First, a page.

Cigar Factories in Honduras To Remain Open
Despite certain areas of Honduras returning to lockdown status due to Coronavirus, cigar operations will continue in the country.
According to the U.S. Embassy website in Honduras, the country has suspended Phase I re-opening in multiple regions, which must once again shut down due to Coronavirus concerns. But despite some reports to the contrary, the nation’s cigar factories, most of which are located in Danlí and El Paraiso, are still permitted to operate.
Nestor Andrés Plasencia, who owns two cigar factories in Honduras, confirmed to Cigar Aficionado that his operations are not shutting down.
“Everything is still good to keep working,” he said. “There are discrepancies in what the cities and the central government want. For now, we have authorization to work in the factories and for us, the most important thing is the safety of our people, so following safety protocols is a priority.”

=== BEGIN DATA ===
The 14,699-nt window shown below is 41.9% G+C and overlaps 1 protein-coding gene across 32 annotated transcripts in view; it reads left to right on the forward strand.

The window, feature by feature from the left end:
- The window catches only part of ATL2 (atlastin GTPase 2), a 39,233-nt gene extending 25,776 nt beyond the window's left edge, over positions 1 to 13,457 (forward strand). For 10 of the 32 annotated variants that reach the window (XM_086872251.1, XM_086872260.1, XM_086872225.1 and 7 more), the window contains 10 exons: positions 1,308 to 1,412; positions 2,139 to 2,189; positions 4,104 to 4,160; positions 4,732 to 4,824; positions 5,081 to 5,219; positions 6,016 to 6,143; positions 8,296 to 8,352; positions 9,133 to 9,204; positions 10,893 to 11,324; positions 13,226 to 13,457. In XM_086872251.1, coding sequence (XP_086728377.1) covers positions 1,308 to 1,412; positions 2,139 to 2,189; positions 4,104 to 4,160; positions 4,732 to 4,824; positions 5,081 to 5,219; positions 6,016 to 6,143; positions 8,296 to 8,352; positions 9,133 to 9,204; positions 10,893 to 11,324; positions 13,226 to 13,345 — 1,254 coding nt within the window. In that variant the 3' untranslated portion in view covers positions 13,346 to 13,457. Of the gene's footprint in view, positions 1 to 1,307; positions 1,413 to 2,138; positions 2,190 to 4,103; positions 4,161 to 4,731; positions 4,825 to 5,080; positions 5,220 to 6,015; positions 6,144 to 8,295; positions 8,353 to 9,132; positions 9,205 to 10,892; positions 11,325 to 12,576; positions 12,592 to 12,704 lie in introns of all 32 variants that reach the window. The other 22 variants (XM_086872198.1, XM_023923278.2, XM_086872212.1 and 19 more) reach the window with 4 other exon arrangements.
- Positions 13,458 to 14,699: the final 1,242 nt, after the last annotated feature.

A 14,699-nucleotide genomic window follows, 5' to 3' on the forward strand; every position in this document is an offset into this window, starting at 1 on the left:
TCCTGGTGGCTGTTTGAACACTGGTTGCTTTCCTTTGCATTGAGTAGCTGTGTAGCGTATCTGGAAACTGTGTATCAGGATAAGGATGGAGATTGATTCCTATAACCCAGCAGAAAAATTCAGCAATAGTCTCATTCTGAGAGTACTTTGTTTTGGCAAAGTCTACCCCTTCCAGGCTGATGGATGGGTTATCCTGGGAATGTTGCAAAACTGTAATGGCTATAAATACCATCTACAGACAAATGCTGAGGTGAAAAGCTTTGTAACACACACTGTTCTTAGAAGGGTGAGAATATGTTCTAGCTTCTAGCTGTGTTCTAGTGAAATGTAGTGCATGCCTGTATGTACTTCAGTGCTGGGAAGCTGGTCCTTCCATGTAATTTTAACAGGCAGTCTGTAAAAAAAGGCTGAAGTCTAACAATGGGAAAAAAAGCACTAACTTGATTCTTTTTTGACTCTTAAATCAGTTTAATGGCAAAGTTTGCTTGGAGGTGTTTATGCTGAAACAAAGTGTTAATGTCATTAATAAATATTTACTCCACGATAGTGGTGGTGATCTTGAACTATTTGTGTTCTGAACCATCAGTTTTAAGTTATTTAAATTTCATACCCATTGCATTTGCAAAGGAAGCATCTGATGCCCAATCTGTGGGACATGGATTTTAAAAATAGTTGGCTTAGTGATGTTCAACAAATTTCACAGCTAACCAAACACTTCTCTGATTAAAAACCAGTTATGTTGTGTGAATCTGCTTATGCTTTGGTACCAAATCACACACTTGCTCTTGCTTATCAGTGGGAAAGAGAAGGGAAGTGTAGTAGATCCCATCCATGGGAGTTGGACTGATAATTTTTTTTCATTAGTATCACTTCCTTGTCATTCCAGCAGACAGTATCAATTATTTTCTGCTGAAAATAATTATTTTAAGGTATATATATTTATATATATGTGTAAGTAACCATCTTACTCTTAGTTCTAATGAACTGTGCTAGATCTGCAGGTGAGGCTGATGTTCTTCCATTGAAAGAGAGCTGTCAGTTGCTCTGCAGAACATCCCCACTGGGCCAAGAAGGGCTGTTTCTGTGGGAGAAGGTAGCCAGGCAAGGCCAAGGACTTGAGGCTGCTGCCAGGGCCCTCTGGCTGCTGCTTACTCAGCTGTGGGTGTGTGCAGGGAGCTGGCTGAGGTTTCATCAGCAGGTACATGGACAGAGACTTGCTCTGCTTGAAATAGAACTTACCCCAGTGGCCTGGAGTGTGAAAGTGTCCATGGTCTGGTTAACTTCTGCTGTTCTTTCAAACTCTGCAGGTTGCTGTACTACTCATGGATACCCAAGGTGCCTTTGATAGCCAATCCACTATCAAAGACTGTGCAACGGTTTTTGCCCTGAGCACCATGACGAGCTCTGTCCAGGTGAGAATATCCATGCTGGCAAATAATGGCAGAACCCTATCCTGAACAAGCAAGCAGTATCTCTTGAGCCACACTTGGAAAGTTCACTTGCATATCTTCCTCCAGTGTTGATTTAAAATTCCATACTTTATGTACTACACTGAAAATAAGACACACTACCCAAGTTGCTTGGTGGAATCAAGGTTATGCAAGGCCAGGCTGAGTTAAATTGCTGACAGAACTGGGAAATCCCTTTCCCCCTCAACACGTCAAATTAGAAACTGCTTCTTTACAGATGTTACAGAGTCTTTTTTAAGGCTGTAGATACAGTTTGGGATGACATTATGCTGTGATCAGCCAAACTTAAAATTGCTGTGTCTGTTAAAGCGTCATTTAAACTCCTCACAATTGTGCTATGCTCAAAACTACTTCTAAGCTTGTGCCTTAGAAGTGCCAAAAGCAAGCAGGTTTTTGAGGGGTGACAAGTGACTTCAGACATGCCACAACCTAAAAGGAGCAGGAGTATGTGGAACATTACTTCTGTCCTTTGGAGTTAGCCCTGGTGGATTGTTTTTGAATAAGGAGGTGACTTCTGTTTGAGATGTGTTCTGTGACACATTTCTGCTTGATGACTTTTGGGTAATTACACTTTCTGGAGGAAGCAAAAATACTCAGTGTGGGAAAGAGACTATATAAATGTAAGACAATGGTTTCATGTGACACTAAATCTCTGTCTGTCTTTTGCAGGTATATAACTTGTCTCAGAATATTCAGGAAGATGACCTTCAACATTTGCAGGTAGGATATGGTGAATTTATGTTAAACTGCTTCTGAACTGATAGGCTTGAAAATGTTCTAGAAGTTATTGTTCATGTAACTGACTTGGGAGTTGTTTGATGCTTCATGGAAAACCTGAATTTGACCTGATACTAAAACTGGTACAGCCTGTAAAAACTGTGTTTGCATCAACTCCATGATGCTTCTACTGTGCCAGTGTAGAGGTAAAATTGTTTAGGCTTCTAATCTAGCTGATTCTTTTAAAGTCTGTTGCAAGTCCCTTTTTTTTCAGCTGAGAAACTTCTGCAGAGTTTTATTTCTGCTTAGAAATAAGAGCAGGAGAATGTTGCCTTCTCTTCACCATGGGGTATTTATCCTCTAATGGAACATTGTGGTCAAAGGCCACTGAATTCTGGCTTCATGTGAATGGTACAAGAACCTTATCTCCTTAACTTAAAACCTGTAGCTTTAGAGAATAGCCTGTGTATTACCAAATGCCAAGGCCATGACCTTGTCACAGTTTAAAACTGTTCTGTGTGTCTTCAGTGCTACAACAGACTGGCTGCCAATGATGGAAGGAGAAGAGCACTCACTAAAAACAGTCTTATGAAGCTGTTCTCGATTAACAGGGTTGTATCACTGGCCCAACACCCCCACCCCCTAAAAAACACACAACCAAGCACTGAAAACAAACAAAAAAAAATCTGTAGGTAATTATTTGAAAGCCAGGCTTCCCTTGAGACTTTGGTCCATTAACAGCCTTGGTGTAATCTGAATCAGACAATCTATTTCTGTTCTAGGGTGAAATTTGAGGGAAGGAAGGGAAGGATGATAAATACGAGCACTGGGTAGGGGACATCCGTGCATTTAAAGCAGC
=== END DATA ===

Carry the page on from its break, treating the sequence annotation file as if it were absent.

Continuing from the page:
General Cigar Co. confirmed that its HATSA factory (Honduran American Tabaco S.A.) in Danlí, has no plans to close either. “General Cigar’s HATSA factory remains open,” said a spokesperson for General.
The Flor de Copan factory, which is owned by Tabacalera USA and located in northern Honduras, will continue producing handmade cigars.
“Flor de Copan is open,” confirmed Rafael Nodal, head of product capability for Tabacalera USA. “They are working at full capacity divided in two shifts. The health authorities denied the closing of Danlí and El Paraíso.”
Honduras is the third-leading exporter of premium cigars to the United States, a nation that ships 60 to 70 million handmade cigars a year to the United States. In March, Honduras shut down all nonessential businesses, and that included cigar factories, which eventually re-opened throughout the spring.
According to the U.S. Embassy government website, Honduras has had 33,835 confirmed Covid-19 cases, one of which was President Juan Orlando Hernández, who was hospitalized for Coronavirus in June. Some 900 have died in the country due to the disease.